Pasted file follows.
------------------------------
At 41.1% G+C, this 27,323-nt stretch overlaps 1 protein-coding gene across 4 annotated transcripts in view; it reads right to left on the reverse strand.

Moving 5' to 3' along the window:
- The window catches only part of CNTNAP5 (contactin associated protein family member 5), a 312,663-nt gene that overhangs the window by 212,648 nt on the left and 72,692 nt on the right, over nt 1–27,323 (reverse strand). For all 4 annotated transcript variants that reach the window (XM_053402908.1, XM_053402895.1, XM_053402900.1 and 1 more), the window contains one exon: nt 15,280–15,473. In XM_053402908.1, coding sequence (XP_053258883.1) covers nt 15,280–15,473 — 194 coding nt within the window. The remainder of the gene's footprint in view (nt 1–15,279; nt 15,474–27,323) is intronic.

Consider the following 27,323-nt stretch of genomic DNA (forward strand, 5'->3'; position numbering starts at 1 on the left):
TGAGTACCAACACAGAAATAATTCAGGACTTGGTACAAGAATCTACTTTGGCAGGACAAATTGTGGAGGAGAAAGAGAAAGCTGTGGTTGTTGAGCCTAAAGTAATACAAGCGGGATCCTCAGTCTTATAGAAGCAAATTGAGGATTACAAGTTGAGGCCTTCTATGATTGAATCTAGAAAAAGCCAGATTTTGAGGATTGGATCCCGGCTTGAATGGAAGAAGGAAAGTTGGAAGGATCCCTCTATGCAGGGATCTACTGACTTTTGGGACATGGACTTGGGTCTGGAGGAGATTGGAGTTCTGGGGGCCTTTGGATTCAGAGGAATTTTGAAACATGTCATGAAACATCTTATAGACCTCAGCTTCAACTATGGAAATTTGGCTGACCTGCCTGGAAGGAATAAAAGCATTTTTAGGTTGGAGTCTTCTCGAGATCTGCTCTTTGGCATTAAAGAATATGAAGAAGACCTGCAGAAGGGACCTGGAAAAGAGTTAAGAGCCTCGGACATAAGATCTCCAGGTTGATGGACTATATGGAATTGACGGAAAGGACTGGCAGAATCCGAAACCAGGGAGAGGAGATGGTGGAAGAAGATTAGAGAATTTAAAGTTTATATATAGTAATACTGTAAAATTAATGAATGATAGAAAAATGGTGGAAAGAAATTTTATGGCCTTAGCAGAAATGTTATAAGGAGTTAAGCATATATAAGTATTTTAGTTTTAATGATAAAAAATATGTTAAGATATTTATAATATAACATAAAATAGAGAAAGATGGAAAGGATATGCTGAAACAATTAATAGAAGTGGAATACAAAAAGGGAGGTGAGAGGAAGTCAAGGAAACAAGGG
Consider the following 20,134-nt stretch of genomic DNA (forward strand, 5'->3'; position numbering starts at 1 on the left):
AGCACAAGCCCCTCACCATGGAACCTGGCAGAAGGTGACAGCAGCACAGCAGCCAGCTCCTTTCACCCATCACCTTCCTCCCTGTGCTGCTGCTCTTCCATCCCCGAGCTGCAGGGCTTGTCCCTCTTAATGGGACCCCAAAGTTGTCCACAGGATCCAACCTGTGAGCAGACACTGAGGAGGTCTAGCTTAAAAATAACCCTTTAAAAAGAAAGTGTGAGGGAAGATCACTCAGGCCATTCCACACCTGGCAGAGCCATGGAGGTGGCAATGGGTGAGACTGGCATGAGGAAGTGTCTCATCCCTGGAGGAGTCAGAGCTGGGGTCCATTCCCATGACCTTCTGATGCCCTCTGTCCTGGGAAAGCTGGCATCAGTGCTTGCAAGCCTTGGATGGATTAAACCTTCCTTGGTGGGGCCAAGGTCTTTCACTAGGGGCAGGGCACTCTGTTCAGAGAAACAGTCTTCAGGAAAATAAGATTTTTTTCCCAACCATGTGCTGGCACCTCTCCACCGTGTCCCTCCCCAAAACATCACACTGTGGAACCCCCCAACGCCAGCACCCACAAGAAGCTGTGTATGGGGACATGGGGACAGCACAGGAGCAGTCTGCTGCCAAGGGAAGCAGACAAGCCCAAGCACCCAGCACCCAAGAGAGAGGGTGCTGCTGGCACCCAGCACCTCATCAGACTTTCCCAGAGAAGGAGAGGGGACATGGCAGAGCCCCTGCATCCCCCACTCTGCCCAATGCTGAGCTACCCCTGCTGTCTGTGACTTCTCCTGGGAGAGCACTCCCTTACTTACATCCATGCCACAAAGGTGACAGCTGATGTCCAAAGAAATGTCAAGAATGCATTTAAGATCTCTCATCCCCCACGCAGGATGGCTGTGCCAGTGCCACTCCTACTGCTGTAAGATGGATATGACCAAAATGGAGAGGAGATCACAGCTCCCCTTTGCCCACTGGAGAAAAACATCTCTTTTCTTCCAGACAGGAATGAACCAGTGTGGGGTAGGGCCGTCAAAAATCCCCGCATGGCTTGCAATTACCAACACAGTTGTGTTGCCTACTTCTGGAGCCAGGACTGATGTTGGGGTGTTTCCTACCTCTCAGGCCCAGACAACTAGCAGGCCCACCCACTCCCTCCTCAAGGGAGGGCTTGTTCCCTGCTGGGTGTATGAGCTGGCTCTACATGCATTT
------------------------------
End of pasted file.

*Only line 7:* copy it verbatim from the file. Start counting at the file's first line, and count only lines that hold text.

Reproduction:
AGCACAAGCCCCTCACCATGGAACCTGGCAGAAGGTGACAGCAGCACAGCAGCCAGCTCCTTTCACCCATCACCTTCCTCCCTGTGCTGCTGCTCTTCCATCCCCGAGCTGCAGGGCTTGTCCCTCTTAATGGGACCCCAAAGTTGTCCACAGGATCCAACCTGTGAGCAGACACTGAGGAGGTCTAGCTTAAAAATAACCCTTTAAAAAGAAAGTGTGAGGGAAGATCACTCAGGCCATTCCACACCTGGCAGAGCCATGGAGGTGGCAATGGGTGAGACTGGCATGAGGAAGTGTCTCATCCCTGGAGGAGTCAGAGCTGGGGTCCATTCCCATGACCTTCTGATGCCCTCTGTCCTGGGAAAGCTGGCATCAGTGCTTGCAAGCCTTGGATGGATTAAACCTTCCTTGGTGGGGCCAAGGTCTTTCACTAGGGGCAGGGCACTCTGTTCAGAGAAACAGTCTTCAGGAAAATAAGATTTTTTTCCCAACCATGTGCTGGCACCTCTCCACCGTGTCCCTCCCCAAAACATCACACTGTGGAACCCCCCAACGCCAGCACCCACAAGAAGCTGTGTATGGGGACATGGGGACAGCACAGGAGCAGTCTGCTGCCAAGGGAAGCAGACAAGCCCAAGCACCCAGCACCCAAGAGAGAGGGTGCTGCTGGCACCCAGCACCTCATCAGACTTTCCCAGAGAAGGAGAGGGGACATGGCAGAGCCCCTGCATCCCCCACTCTGCCCAATGCTGAGCTACCCCTGCTGTCTGTGACTTCTCCTGGGAGAGCACTCCCTTACTTACATCCATGCCACAAAGGTGACAGCTGATGTCCAAAGAAATGTCAAGAATGCATTTAAGATCTCTCATCCCCCACGCAGGATGGCTGTGCCAGTGCCACTCCTACTGCTGTAAGATGGATATGACCAAAATGGAGAGGAGATCACAGCTCCCCTTTGCCCACTGGAGAAAAACATCTCTTTTCTTCCAGACAGGAATGAACCAGTGTGGGGTAGGGCCGTCAAAAATCCCCGCATGGCTTGCAATTACCAACACAGTTGTGTTGCCTACTTCTGGAGCCAGGACTGATGTTGGGGTGTTTCCTACCTCTCAGGCCCAGACAACTAGCAGGCCCACCCACTCCCTCCTCAAGGGAGGGCTTGTTCCCTGCTGGGTGTATGAGCTGGCTCTACATGCATTT